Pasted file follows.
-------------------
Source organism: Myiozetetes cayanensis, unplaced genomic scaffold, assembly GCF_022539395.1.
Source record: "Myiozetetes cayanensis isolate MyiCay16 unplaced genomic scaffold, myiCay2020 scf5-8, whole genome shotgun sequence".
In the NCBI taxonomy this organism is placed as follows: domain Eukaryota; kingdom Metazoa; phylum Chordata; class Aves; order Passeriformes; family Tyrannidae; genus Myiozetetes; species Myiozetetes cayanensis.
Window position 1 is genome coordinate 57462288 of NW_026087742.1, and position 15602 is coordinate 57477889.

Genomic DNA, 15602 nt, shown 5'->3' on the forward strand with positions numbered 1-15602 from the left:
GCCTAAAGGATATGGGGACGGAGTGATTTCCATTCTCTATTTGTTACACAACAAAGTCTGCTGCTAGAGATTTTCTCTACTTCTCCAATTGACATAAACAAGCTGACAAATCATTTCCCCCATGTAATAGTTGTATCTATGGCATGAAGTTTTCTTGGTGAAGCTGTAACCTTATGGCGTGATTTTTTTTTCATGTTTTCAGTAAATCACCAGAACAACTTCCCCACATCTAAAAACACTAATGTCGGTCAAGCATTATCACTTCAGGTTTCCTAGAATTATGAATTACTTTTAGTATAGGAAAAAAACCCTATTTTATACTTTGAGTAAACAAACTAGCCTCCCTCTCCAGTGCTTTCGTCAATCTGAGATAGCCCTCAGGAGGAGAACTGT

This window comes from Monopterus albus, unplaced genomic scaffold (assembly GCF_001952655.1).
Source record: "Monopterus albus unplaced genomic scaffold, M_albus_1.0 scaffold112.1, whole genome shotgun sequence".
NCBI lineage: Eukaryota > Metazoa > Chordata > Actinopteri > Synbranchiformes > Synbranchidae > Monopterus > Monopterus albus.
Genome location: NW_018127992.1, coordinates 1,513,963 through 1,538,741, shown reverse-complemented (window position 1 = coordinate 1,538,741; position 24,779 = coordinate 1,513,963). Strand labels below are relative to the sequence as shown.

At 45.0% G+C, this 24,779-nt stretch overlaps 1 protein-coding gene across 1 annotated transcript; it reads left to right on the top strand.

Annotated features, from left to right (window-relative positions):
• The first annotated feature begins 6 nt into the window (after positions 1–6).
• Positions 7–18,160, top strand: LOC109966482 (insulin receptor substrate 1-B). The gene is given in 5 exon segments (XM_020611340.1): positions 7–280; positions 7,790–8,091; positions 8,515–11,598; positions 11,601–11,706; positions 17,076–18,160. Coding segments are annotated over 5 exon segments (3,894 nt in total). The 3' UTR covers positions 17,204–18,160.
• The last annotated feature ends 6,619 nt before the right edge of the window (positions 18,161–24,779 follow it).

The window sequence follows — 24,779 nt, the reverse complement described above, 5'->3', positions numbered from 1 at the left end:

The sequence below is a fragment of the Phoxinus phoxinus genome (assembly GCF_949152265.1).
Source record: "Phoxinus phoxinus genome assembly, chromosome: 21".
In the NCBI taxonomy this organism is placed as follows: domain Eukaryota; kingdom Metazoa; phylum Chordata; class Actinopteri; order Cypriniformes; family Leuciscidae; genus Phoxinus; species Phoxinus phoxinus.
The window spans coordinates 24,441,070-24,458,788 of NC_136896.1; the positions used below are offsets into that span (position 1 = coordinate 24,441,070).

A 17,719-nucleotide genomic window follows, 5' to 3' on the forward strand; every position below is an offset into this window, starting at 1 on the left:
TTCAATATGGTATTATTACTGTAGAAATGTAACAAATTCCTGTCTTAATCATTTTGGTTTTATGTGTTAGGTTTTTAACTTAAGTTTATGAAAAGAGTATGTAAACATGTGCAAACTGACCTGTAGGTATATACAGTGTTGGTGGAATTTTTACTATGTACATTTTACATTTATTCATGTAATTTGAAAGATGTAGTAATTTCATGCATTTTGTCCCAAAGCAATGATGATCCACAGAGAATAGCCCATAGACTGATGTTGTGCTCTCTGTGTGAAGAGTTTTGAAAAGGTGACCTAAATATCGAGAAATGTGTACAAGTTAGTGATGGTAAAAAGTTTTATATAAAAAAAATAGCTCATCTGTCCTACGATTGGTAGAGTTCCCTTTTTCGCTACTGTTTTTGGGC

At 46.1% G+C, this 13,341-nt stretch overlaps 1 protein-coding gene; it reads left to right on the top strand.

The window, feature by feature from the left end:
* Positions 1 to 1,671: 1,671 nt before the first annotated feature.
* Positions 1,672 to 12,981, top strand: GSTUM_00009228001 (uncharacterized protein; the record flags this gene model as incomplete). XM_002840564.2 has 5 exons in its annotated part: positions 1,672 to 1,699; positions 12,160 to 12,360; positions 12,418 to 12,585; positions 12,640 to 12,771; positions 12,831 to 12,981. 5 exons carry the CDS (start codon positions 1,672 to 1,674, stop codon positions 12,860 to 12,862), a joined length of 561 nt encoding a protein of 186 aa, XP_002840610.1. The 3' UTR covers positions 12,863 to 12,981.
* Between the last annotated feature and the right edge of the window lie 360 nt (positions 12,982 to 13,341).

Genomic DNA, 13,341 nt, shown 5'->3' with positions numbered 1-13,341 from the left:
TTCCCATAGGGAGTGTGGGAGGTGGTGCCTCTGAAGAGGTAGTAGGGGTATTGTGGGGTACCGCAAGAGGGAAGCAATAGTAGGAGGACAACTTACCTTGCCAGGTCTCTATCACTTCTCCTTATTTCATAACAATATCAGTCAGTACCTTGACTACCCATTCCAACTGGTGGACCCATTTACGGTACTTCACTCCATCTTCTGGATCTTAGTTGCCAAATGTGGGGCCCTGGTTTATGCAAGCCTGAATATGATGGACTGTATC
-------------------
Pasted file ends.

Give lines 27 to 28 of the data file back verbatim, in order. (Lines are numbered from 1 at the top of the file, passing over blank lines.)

* Between the last annotated feature and the right edge of the window lie 360 nt (positions 12,982 to 13,341).

Genomic DNA, 13,341 nt, shown 5'->3' with positions numbered 1-13,341 from the left: